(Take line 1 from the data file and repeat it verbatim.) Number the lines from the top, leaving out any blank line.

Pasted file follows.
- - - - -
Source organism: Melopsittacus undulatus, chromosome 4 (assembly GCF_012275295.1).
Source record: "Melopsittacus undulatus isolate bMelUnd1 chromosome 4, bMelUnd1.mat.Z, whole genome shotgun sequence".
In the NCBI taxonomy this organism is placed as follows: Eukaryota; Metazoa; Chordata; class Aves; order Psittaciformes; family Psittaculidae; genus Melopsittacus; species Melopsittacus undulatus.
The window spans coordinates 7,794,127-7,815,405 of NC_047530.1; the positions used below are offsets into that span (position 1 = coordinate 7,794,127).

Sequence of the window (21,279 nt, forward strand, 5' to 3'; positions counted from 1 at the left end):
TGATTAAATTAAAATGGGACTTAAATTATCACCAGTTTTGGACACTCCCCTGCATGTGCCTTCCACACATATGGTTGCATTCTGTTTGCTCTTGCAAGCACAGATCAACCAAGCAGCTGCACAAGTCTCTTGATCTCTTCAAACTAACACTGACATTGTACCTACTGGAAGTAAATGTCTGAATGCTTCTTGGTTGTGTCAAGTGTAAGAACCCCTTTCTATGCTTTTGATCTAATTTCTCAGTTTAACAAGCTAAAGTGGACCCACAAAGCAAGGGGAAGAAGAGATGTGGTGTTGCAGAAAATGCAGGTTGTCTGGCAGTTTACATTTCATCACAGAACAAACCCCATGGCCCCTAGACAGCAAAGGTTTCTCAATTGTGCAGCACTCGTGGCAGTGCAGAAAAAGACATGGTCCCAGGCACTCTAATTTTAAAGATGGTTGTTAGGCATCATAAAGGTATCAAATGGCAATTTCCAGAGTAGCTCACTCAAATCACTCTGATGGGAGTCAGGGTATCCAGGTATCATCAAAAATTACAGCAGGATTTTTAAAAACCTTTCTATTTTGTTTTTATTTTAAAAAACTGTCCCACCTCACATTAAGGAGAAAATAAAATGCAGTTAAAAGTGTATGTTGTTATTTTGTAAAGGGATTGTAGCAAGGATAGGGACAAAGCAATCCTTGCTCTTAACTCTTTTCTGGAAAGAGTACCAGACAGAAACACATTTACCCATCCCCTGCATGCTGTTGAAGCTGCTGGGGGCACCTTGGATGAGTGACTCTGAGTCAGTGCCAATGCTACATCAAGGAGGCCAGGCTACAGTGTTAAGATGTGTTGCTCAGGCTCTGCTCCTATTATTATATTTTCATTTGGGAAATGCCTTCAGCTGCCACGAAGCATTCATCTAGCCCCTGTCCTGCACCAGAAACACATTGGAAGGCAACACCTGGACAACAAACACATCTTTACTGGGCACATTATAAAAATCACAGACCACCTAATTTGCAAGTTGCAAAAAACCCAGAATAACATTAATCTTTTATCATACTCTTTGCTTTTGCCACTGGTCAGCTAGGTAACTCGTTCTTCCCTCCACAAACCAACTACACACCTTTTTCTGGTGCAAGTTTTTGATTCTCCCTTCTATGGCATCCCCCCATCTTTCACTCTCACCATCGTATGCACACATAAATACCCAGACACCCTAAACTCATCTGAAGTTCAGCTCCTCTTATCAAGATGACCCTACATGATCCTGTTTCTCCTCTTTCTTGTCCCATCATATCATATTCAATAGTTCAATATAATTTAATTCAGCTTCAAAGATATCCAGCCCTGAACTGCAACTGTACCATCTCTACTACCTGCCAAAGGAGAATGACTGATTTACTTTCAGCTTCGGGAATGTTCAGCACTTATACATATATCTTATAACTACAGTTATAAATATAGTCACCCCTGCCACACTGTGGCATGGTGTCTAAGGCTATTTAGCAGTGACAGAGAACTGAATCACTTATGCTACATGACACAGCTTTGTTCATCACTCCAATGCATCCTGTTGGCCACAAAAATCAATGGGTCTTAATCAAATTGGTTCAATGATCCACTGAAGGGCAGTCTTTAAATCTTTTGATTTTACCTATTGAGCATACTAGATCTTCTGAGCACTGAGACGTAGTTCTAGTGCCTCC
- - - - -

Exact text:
Source organism: Melopsittacus undulatus, chromosome 4 (assembly GCF_012275295.1).